Archive for review

Peak Retro: Ready Player One

Posted in Books, Culture with tags , , , , , on June 19, 2012 by vprime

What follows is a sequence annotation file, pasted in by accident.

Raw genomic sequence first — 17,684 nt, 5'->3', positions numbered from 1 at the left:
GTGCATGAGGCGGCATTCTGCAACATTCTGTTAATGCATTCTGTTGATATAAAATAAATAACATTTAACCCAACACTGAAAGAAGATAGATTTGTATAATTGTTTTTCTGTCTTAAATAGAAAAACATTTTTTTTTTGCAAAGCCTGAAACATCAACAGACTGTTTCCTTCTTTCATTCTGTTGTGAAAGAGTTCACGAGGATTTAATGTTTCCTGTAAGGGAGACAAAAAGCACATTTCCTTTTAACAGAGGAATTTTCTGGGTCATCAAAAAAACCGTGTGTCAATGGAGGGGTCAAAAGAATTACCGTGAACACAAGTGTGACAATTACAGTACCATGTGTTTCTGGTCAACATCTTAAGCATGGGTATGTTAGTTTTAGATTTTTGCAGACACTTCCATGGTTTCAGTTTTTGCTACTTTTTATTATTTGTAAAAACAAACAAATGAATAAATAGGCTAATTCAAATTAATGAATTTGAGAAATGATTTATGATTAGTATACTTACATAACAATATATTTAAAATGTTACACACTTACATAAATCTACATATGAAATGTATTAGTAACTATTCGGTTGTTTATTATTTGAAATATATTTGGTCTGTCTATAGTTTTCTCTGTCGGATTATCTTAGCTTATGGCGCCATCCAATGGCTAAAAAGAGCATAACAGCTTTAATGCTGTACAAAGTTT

Ready Player One takes place in a future universe in which a digital reality has supplanted the boring old analogue version. This world, the OASIS, was partly created by a man called James Halliday. The creation of this wildly popular online environment has made Halliday immensely rich. Too bad he’s dead, and he’s decided to award his estate to whomever can solve the series of puzzles he’s embedded in the OASIS. As a result, the popular culture of the year 2044 is dominated by nerdly obsessions from the 1980s as people dedicate themselves to examining Halliday’s every minute interest for clues. Wade Watts is the hero, a poor kid and an orphan to boot. His devotion to being a true follower of Halliday and encyclopedic knowledge of 80s pop culture trivia pays off for this underdog. What happens is not of great interest to me, since if you can’t already tell, Watts beats the game and wins the spoils. What is more interesting to me are some of the unexamined implications in this book.